The Maritime History of the Great Lakes
Weighing Locks
Wayne Sentinel (Palmyra, NY), 4 Aug 1824

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Weighing Locks. - The Locks for weighing boats in the vicinity of this village, are now completed and ready for operation. Their construction is founded upon the known principles of hydrostatics, that the whole weight of a body, which will float as fluid, is equal to as much of the fluid, as the immersed part of the body takes up, when it floats.

Two wooden locks are formed of equal dimensions, being 86 feet long, fifteen feet wide, and for feet deep, one above the other, in such a manner that one side of the upper lock extended down, forms also one side of the lower lock. The upper lock has gates of the usual form in lift locks, and connecting it with the canal on the same level, and the surface of the lower lock is on a level with the floor of the upper lock.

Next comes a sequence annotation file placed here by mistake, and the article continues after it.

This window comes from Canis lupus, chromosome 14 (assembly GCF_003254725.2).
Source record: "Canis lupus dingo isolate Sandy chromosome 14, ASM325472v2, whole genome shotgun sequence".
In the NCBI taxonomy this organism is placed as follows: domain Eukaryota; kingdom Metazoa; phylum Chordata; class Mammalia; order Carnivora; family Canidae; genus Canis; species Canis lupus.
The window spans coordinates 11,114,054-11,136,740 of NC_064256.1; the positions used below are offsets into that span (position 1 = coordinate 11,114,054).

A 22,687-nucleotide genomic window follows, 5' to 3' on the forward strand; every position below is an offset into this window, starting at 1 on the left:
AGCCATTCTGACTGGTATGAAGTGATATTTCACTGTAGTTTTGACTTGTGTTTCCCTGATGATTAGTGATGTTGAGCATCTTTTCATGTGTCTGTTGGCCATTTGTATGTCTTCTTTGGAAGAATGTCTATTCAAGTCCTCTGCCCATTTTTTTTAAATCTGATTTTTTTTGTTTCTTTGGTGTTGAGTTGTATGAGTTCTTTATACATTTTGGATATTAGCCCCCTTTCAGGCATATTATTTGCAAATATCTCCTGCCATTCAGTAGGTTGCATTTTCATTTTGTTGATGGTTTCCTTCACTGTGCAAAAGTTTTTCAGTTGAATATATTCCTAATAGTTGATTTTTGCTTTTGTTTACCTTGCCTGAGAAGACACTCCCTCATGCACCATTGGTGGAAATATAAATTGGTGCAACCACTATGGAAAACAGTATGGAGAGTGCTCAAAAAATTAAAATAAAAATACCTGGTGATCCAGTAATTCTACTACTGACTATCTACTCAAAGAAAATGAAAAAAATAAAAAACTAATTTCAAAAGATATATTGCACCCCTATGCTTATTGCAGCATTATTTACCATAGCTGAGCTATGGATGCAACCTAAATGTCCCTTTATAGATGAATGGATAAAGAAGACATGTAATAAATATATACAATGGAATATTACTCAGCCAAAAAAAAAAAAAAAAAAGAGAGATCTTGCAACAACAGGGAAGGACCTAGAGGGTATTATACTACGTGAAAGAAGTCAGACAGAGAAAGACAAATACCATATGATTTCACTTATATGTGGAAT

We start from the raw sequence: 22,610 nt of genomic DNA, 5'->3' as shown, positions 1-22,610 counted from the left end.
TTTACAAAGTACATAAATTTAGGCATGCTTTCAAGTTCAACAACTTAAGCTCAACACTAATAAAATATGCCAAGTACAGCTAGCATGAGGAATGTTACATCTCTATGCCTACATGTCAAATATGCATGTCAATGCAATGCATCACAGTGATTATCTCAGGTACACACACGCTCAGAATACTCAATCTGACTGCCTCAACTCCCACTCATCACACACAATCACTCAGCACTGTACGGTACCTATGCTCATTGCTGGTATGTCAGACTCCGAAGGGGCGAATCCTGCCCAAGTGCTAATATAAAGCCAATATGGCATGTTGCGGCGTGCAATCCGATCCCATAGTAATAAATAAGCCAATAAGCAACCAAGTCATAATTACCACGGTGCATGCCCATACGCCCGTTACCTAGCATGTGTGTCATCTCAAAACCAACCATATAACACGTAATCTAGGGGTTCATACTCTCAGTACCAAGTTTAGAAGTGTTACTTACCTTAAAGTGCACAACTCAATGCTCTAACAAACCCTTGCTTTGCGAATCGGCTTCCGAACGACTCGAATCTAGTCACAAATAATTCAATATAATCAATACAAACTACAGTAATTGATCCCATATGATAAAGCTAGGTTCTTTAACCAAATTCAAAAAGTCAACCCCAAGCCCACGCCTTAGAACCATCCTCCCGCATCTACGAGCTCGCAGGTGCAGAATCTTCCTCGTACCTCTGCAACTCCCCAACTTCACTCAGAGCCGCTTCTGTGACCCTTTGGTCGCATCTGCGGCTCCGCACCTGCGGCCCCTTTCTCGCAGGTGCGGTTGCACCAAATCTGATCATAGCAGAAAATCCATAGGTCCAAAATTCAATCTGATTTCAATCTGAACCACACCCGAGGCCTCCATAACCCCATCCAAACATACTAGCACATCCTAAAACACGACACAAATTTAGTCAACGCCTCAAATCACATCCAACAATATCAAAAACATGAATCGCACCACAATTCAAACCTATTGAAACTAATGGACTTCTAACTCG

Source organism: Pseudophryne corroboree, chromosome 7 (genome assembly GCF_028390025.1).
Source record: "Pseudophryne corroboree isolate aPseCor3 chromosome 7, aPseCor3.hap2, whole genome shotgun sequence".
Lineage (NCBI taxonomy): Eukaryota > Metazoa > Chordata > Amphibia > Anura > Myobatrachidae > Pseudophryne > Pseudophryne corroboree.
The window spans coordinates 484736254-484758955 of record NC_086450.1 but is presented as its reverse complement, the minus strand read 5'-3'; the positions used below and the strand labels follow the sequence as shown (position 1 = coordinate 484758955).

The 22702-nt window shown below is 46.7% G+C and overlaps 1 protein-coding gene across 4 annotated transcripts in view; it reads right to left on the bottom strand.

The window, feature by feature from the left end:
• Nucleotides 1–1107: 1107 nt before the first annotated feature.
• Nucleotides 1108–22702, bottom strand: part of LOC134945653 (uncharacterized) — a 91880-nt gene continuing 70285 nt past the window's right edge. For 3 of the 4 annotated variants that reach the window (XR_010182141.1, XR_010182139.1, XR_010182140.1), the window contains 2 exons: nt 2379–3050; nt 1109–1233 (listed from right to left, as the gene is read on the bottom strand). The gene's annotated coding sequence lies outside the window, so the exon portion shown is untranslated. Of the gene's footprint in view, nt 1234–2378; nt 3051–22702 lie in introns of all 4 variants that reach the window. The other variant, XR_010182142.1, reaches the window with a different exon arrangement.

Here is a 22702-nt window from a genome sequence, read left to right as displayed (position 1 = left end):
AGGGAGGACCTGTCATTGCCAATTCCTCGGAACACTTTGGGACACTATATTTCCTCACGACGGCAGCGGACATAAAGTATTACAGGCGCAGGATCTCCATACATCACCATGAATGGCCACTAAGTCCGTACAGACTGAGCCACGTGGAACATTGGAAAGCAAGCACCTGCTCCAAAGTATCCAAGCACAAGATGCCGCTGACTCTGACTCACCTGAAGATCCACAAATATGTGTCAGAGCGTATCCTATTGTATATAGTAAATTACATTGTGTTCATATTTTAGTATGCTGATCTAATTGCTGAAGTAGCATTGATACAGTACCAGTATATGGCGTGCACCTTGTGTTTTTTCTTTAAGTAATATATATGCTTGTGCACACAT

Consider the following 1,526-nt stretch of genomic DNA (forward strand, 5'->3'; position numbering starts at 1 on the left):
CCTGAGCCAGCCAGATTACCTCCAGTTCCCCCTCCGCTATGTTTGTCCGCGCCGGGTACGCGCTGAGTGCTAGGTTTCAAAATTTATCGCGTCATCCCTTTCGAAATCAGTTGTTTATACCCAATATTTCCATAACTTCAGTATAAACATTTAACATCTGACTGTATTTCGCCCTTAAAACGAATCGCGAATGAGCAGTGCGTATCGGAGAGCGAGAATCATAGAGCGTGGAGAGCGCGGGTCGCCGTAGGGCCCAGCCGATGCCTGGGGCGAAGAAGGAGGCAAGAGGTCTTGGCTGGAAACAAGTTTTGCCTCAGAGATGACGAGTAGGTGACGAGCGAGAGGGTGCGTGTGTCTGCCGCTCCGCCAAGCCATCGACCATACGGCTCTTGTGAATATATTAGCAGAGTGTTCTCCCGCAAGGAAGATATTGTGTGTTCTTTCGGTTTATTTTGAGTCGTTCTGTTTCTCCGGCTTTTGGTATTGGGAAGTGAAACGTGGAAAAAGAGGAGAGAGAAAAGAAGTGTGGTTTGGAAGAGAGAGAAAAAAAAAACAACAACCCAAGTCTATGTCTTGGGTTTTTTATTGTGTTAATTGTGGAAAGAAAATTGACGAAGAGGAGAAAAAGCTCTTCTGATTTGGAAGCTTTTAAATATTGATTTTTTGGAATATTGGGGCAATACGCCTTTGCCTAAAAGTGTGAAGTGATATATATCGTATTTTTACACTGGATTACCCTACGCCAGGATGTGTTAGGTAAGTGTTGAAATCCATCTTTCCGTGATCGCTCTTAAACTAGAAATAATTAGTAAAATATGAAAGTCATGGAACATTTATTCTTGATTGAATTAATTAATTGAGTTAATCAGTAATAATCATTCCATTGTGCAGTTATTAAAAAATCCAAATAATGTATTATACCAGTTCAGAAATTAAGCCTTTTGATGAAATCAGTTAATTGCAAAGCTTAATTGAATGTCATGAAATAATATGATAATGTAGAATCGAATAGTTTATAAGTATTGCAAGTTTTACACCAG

The boats are admitted into the upper lock, and the quantity of water displaced, or rather the increase of its volume is ascertained by measuring it, with a graduated scale in the upper lock drawing it off and finding the difference of measurement in the lower lock. The weight of a boat is then immediately determined by reference to a table calculated for the scale. Complete accuracy cannot be expected; but it will be sufficient for ordinary purposes. The time occupied in weighing a boat will probably not exceed twenty minutes. - Utica Sentinel.

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Date of Publication:
4 Aug 1824
Richard Palmer Collection
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  • New York, United States
    Latitude: 43.1195301861455 Longitude: -75.2295684814453
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Public domain: Copyright has expired according to the applicable Canadian or American laws. No restrictions on use.
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Weighing Locks